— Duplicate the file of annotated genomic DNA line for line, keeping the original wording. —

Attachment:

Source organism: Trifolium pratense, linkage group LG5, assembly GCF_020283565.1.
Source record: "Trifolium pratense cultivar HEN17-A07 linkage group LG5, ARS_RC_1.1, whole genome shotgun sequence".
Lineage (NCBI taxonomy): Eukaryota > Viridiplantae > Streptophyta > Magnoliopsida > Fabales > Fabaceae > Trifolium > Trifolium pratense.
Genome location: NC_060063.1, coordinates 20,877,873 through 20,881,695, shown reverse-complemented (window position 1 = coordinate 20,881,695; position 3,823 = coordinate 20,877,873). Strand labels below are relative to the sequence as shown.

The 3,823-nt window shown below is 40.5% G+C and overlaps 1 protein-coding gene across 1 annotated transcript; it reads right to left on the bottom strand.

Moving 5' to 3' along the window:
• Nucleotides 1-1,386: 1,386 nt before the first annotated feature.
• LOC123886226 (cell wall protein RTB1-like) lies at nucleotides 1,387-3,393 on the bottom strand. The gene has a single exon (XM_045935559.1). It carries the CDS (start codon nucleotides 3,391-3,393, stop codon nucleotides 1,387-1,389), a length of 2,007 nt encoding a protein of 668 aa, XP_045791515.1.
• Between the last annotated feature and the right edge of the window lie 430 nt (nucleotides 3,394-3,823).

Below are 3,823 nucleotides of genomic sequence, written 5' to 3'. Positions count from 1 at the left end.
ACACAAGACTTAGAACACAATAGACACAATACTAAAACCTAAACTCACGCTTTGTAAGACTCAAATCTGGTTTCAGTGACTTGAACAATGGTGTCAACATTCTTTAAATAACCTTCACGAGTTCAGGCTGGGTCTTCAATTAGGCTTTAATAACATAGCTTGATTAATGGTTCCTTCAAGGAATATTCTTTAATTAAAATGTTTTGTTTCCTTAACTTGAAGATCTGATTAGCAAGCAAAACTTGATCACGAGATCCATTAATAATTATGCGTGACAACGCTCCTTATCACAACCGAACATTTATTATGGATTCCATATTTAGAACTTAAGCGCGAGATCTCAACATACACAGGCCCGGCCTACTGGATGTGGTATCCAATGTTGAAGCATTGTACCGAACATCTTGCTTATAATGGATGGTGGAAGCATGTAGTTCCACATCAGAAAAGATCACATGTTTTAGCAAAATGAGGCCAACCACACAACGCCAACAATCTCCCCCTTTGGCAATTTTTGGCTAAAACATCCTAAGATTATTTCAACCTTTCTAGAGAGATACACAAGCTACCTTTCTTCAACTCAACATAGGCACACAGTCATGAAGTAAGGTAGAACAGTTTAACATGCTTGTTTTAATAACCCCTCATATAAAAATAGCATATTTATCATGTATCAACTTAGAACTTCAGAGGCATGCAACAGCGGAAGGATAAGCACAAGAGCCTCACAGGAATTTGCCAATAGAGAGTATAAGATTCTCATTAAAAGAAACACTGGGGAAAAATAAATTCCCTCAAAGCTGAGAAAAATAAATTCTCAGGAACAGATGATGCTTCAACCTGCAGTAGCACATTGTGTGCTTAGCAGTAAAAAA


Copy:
Source organism: Trifolium pratense, linkage group LG5, assembly GCF_020283565.1.
Source record: "Trifolium pratense cultivar HEN17-A07 linkage group LG5, ARS_RC_1.1, whole genome shotgun sequence".
Lineage (NCBI taxonomy): Eukaryota > Viridiplantae > Streptophyta > Magnoliopsida > Fabales > Fabaceae > Trifolium > Trifolium pratense.
Genome location: NC_060063.1, coordinates 20,877,873 through 20,881,695, shown reverse-complemented (window position 1 = coordinate 20,881,695; position 3,823 = coordinate 20,877,873). Strand labels below are relative to the sequence as shown.

The 3,823-nt window shown below is 40.5% G+C and overlaps 1 protein-coding gene across 1 annotated transcript; it reads right to left on the bottom strand.

Moving 5' to 3' along the window:
• Nucleotides 1-1,386: 1,386 nt before the first annotated feature.
• LOC123886226 (cell wall protein RTB1-like) lies at nucleotides 1,387-3,393 on the bottom strand. The gene has a single exon (XM_045935559.1). It carries the CDS (start codon nucleotides 3,391-3,393, stop codon nucleotides 1,387-1,389), a length of 2,007 nt encoding a protein of 668 aa, XP_045791515.1.
• Between the last annotated feature and the right edge of the window lie 430 nt (nucleotides 3,394-3,823).

Below are 3,823 nucleotides of genomic sequence, written 5' to 3'. Positions count from 1 at the left end.
ACACAAGACTTAGAACACAATAGACACAATACTAAAACCTAAACTCACGCTTTGTAAGACTCAAATCTGGTTTCAGTGACTTGAACAATGGTGTCAACATTCTTTAAATAACCTTCACGAGTTCAGGCTGGGTCTTCAATTAGGCTTTAATAACATAGCTTGATTAATGGTTCCTTCAAGGAATATTCTTTAATTAAAATGTTTTGTTTCCTTAACTTGAAGATCTGATTAGCAAGCAAAACTTGATCACGAGATCCATTAATAATTATGCGTGACAACGCTCCTTATCACAACCGAACATTTATTATGGATTCCATATTTAGAACTTAAGCGCGAGATCTCAACATACACAGGCCCGGCCTACTGGATGTGGTATCCAATGTTGAAGCATTGTACCGAACATCTTGCTTATAATGGATGGTGGAAGCATGTAGTTCCACATCAGAAAAGATCACATGTTTTAGCAAAATGAGGCCAACCACACAACGCCAACAATCTCCCCCTTTGGCAATTTTTGGCTAAAACATCCTAAGATTATTTCAACCTTTCTAGAGAGATACACAAGCTACCTTTCTTCAACTCAACATAGGCACACAGTCATGAAGTAAGGTAGAACAGTTTAACATGCTTGTTTTAATAACCCCTCATATAAAAATAGCATATTTATCATGTATCAACTTAGAACTTCAGAGGCATGCAACAGCGGAAGGATAAGCACAAGAGCCTCACAGGAATTTGCCAATAGAGAGTATAAGATTCTCATTAAAAGAAACACTGGGGAAAAATAAATTCCCTCAAAGCTGAGAAAAATAAATTCTCAGGAACAGATGATGCTTCAACCTGCAGTAGCACATTGTGTGCTTAGCAGTAAAAAA